Since Biden took office, borrowers, activists, and lawmakers—led by Senate Majority Leader Chuck Schumer (D-N.Y.), Sen. Elizabeth Warren (D-Mass.), and Rep. Ayanna Pressley (D-Mass.)—have been pushing the president not only to follow through on his modest campaign promises regarding student loan relief but to cancel at least $50,000 in debt per borrower.

Biden, who has suggested erroneously that he lacks the executive authority to broadly cancel student debt without legislation, asked the Department of Education (DOE) last April to prepare a memo on the subject.

In October, it was revealed that the Biden administration received the memo on April 5—thanks to documents and internal emails obtained by the Debt Collective through a Freedom of Information Act request. Despite repeated demands from dozens of Democratic lawmakers, Education Secretary Miguel Cardona has not yet made the concealed memo public.

Legal experts say the Higher Education Act of 1965 clearly empowers Cardona to eliminate student debt for all 45 million federal borrowers in the U.S.

Section 432(a) of the law states that the education secretary has the authority to modify loan terms and "enforce, pay, compromise, waive, or release any right, title, claim, lien, or demand, however acquired, including any equity or any right of redemption"—a provision the DOE has invoked to unilaterally eliminate more than $15 billion in student debt for hundreds of thousands of borrowers in the past year.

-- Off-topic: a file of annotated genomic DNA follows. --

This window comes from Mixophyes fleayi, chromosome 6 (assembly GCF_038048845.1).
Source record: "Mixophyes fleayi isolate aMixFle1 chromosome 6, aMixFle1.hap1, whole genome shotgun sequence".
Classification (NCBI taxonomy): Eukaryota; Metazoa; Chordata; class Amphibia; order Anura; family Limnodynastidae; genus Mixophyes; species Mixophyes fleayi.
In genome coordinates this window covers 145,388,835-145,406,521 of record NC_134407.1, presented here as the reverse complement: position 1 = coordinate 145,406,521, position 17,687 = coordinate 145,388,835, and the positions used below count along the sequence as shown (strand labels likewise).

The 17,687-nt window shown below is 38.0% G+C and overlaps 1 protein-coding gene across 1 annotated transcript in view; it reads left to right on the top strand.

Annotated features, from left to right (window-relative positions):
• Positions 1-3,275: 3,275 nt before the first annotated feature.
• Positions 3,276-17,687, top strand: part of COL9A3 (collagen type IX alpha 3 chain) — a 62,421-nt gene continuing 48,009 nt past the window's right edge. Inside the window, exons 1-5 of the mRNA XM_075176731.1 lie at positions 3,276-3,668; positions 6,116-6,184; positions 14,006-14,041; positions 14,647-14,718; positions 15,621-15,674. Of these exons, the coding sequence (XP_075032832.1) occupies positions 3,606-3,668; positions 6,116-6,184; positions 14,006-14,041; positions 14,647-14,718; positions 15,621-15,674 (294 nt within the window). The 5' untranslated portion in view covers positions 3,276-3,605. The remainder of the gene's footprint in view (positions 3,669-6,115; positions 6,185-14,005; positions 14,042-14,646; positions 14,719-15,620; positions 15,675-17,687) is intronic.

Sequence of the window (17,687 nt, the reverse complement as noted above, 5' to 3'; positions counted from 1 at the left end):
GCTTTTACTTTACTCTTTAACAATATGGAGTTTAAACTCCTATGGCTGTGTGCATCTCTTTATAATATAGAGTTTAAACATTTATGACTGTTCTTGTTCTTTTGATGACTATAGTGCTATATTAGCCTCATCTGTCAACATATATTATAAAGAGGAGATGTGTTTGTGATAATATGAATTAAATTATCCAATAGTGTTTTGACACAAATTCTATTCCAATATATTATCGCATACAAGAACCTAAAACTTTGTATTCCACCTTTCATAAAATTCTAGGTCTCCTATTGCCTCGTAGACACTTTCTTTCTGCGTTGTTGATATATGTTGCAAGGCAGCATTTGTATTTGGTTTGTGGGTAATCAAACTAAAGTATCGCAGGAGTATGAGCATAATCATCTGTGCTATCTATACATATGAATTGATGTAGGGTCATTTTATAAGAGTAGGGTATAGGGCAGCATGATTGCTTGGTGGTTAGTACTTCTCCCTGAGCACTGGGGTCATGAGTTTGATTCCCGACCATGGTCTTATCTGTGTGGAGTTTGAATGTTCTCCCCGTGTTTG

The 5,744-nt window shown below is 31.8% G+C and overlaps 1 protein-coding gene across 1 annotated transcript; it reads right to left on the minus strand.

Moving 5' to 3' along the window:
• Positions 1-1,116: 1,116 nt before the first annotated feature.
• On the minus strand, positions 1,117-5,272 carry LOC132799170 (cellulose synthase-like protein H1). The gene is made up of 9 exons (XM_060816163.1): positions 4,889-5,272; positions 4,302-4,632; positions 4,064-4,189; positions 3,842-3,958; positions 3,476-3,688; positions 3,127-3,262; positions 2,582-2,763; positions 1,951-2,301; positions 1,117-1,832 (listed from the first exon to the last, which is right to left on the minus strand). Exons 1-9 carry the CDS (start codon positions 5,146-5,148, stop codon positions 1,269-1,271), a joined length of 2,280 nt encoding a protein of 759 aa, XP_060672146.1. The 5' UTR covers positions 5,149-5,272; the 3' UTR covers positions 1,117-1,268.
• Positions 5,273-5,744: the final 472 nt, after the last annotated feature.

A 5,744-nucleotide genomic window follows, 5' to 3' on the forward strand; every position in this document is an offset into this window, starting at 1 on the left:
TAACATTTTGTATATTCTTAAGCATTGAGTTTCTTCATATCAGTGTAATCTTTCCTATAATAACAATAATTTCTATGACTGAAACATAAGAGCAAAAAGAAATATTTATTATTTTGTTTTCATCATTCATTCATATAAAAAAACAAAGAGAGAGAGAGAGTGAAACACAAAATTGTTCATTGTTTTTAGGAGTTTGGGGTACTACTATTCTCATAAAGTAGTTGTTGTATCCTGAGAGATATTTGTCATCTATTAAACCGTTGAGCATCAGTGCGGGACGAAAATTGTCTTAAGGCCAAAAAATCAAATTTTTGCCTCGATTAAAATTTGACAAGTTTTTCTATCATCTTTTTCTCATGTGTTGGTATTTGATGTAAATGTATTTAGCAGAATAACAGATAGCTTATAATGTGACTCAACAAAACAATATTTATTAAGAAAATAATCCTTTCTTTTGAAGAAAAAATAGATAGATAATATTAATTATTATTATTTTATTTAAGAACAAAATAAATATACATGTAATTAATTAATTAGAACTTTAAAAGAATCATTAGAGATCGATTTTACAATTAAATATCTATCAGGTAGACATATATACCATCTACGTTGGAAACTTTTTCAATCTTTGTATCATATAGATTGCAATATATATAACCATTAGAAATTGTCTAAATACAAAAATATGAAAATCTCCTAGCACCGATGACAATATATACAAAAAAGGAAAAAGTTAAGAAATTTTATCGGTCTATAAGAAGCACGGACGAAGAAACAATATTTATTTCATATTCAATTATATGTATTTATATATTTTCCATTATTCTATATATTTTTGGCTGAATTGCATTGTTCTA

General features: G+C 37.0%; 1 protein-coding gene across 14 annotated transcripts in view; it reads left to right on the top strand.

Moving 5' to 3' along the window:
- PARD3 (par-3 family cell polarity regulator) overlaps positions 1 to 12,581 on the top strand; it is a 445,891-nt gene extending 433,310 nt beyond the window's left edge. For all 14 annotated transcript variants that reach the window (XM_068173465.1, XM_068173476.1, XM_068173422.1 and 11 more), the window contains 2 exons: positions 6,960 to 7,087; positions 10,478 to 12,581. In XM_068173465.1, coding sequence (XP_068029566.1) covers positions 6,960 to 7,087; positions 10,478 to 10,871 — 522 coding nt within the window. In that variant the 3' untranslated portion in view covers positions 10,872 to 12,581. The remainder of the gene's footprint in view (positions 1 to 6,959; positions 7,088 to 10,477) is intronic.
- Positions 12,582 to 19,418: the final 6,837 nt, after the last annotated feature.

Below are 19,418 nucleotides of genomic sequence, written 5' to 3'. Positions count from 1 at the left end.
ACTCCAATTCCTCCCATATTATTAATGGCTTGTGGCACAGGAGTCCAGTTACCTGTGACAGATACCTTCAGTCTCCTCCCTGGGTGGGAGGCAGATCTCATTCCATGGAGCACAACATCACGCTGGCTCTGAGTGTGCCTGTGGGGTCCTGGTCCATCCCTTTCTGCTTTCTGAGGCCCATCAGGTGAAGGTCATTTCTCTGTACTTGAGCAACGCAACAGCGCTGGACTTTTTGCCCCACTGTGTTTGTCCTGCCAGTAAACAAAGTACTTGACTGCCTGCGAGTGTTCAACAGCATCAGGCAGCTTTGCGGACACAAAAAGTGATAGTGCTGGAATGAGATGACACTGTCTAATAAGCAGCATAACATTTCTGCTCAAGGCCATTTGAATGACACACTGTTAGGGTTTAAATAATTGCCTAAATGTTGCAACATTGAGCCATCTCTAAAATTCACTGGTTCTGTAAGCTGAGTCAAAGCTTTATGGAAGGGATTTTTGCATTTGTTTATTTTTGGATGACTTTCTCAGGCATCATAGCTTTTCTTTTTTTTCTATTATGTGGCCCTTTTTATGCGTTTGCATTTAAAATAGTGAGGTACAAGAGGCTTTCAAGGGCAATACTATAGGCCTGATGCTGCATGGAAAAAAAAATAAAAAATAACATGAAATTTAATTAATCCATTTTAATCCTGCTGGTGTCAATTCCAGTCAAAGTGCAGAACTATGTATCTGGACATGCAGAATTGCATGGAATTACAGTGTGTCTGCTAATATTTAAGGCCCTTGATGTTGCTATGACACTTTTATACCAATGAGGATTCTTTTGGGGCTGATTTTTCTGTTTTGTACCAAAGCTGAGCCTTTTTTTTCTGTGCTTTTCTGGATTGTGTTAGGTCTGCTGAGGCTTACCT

Progressives have stressed that prolonging the payment freeze only postpones economic hardship for millions of borrowers—many of whom are struggling to make ends meet amid rampant price-gouging and disappearing federal relief programs.

A Data for Progress survey released earlier this month by the Student Borrower Protection Center found that just 1-in-5 likely voters with student debt are "very confident" in their ability to make payments if the moratorium is lifted in May.

"Borrowers are not ready," Rep. Pramila Jayapal (D-Wash.) warned Tuesday. "Cancel student debt for all."

The Debt Collective, as Common Dreams reported last year, has drafted an executive order for the president directing Cardona to "cancel all obligations to repay federal student loans," which would save borrowers hundreds of dollars per month and boost the nation's gross domestic product by more than $173 billion in the first year alone.

With Biden's push for the Build Back Better Act and the Freedom to Vote: John R. Lewis Act blocked by corporate Democrats and Republicans in Congress, progressives have argued that the president must use his existing executive authority to the fullest extent possible—including by canceling at least $50,000 in student debt per borrower—to deliver material gains for the working class and avoid an electoral disaster in the midterms.

Recent polling shows that a majority of adults in the U.S., including those without education loans to repay, support student debt cancellation.

The Debt Collective has organized an April 4 day of action in Washington, D.C. to pressure Biden to "pick up the pen" and eliminate student debt. If the president refuses to intervene, the debtors' union has called for a nationally coordinated refusal to make payments.